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Multiple Parasitism : Its Relation to the Biological Control of Insect Pests

Published online by Cambridge University Press:  10 July 2009

Harry S. Smith
Affiliation:
Citrus Experiment Station, University of California, Riverside, California, U.S.A.

Extract

“ The condor lays a couple of eggs and the ostrich a score, and yet in the same country the condor may be the more numerous of the two ; the Fulmar petrel lays but one egg, yet it is believed to be the most numerous bird in the world. One fly deposits hundreds of eggs, and another, like the hippobosca, a single one ; but this difference does not determine how many individuals of the two species can be supported in a district.”—Charles Darwin, The Origin of Species.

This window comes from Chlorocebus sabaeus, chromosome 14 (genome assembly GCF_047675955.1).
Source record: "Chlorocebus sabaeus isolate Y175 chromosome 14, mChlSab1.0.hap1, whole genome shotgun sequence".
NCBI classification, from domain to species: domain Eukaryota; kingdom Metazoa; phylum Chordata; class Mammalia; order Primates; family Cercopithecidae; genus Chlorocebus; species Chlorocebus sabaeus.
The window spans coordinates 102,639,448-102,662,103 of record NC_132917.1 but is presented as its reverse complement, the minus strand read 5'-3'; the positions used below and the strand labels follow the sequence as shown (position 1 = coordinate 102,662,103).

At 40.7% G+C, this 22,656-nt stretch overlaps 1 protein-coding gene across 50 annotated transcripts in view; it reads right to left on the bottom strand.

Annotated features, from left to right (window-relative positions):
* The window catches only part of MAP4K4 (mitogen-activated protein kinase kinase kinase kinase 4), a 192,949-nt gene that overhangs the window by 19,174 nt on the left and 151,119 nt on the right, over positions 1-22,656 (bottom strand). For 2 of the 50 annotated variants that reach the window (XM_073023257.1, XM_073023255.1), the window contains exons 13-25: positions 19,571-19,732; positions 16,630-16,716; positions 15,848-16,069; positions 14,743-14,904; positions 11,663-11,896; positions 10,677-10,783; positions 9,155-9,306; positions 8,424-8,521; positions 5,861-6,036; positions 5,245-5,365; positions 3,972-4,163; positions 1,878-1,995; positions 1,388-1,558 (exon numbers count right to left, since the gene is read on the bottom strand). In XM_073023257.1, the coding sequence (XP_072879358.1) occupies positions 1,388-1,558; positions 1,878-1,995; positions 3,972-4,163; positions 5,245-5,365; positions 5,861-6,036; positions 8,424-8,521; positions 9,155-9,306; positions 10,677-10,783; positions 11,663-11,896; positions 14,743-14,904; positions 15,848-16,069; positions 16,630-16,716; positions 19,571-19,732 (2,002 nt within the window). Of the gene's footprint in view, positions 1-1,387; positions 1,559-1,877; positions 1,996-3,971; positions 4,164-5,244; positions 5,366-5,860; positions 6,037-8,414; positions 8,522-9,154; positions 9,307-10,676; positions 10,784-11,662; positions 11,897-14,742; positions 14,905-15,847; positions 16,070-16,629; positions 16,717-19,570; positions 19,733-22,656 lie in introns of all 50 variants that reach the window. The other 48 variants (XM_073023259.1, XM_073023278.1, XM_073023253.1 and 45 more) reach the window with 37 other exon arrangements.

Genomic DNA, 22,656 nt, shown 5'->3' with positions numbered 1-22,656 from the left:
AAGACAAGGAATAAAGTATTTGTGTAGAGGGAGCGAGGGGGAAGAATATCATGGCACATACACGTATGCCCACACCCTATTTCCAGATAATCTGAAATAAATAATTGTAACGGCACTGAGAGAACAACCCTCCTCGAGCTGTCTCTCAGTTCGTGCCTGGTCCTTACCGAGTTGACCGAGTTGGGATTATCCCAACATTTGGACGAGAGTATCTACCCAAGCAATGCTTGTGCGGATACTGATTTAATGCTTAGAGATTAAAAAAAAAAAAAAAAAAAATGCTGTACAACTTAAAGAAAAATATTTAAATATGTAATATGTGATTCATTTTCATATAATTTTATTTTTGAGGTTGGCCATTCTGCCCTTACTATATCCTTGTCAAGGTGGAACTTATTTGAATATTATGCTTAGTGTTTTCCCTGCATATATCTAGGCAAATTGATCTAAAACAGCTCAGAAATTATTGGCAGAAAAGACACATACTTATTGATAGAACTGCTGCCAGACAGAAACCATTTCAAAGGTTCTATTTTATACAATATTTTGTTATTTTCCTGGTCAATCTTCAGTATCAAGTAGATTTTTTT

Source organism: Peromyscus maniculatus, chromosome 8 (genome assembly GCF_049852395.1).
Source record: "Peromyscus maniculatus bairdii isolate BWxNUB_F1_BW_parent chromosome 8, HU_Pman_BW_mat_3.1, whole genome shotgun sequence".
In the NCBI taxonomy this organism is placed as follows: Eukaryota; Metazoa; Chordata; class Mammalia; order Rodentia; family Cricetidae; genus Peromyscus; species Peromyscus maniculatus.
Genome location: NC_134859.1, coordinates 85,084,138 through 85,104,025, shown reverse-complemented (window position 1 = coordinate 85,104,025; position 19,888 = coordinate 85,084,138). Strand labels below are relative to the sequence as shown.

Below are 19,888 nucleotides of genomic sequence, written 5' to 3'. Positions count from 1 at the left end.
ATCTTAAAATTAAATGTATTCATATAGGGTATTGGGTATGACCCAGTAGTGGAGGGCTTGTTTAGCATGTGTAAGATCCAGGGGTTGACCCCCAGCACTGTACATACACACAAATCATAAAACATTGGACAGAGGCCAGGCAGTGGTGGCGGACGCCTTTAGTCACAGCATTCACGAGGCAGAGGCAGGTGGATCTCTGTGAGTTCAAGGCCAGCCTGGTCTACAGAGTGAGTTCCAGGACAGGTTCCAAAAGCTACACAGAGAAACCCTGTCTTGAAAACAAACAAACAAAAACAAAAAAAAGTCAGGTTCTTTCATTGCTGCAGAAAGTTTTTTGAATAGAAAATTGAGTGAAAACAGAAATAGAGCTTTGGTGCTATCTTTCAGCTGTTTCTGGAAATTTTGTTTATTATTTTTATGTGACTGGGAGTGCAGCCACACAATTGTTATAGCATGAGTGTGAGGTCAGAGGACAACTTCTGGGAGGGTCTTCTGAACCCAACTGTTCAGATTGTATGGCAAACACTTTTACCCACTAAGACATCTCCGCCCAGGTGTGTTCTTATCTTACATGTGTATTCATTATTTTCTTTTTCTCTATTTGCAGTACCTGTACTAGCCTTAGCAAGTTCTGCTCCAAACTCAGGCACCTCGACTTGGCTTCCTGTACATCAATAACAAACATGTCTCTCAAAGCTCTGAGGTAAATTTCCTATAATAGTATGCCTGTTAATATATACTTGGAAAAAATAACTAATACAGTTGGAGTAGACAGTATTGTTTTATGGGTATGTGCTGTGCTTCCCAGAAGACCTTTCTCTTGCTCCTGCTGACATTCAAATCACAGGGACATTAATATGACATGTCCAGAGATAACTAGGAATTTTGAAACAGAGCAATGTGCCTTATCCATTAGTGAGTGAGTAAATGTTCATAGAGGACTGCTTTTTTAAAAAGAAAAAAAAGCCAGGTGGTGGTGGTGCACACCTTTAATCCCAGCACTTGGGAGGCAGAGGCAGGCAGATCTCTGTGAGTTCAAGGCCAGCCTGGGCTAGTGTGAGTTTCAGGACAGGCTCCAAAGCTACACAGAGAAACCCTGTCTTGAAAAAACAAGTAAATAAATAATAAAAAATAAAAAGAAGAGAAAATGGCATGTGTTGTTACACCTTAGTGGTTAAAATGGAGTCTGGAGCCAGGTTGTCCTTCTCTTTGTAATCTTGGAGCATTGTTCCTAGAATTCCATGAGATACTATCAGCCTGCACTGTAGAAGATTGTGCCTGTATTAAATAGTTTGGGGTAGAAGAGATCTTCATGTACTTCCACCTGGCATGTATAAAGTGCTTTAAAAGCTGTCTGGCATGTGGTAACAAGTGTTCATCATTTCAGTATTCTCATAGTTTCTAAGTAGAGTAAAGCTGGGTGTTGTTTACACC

Type
Original Articles
Copyright
Copyright © Cambridge University Press 1929

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References

* Jour. Econ. Ent. ix, p. 486, 1916.Google Scholar

Bull. 5, Tech. Ser., Bur. Ent., U.S. Dept. Agric.Google Scholar

§ Jour. Econ. Ent. iii, pp. 8897, 1910.Google Scholar

* Ann. Ent. Soc. America, xvi, pp. 115125, 1923.Google Scholar

Inter-relations of Fruit-fly Parasites in Hawaii. Jour. Agric. Res., xii, pp. 285295, 1918.Google Scholar

* Op. cit., p. 290.Google Scholar

* Work and Parasitism of the Mediterranean Fruit-fly in Hawaii in 1921. Jour. Agric. Res. xxxiii, pp. 915, 1926.Google Scholar